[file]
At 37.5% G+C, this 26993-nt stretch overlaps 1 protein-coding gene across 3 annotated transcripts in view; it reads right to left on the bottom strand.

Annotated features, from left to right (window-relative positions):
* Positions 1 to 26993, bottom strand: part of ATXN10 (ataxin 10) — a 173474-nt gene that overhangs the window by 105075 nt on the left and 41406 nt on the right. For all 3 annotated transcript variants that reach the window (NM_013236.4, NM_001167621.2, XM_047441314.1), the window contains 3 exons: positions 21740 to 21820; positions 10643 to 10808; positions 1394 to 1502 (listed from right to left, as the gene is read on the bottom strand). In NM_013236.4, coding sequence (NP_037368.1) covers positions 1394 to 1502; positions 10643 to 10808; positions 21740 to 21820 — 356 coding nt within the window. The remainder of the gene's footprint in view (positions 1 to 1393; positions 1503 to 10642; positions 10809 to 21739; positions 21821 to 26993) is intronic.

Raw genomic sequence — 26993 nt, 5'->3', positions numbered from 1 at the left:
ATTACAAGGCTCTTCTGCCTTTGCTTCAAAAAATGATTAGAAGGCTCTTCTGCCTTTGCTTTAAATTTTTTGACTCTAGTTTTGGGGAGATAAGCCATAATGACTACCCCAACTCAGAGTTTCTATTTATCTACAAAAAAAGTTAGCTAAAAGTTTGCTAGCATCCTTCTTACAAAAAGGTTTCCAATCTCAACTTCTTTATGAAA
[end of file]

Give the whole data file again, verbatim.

At 37.5% G+C, this 26993-nt stretch overlaps 1 protein-coding gene across 3 annotated transcripts in view; it reads right to left on the bottom strand.

Annotated features, from left to right (window-relative positions):
* Positions 1 to 26993, bottom strand: part of ATXN10 (ataxin 10) — a 173474-nt gene that overhangs the window by 105075 nt on the left and 41406 nt on the right. For all 3 annotated transcript variants that reach the window (NM_013236.4, NM_001167621.2, XM_047441314.1), the window contains 3 exons: positions 21740 to 21820; positions 10643 to 10808; positions 1394 to 1502 (listed from right to left, as the gene is read on the bottom strand). In NM_013236.4, coding sequence (NP_037368.1) covers positions 1394 to 1502; positions 10643 to 10808; positions 21740 to 21820 — 356 coding nt within the window. The remainder of the gene's footprint in view (positions 1 to 1393; positions 1503 to 10642; positions 10809 to 21739; positions 21821 to 26993) is intronic.

Raw genomic sequence — 26993 nt, 5'->3', positions numbered from 1 at the left:
ATTACAAGGCTCTTCTGCCTTTGCTTCAAAAAATGATTAGAAGGCTCTTCTGCCTTTGCTTTAAATTTTTTGACTCTAGTTTTGGGGAGATAAGCCATAATGACTACCCCAACTCAGAGTTTCTATTTATCTACAAAAAAAGTTAGCTAAAAGTTTGCTAGCATCCTTCTTACAAAAAGGTTTCCAATCTCAACTTCTTTATGAAA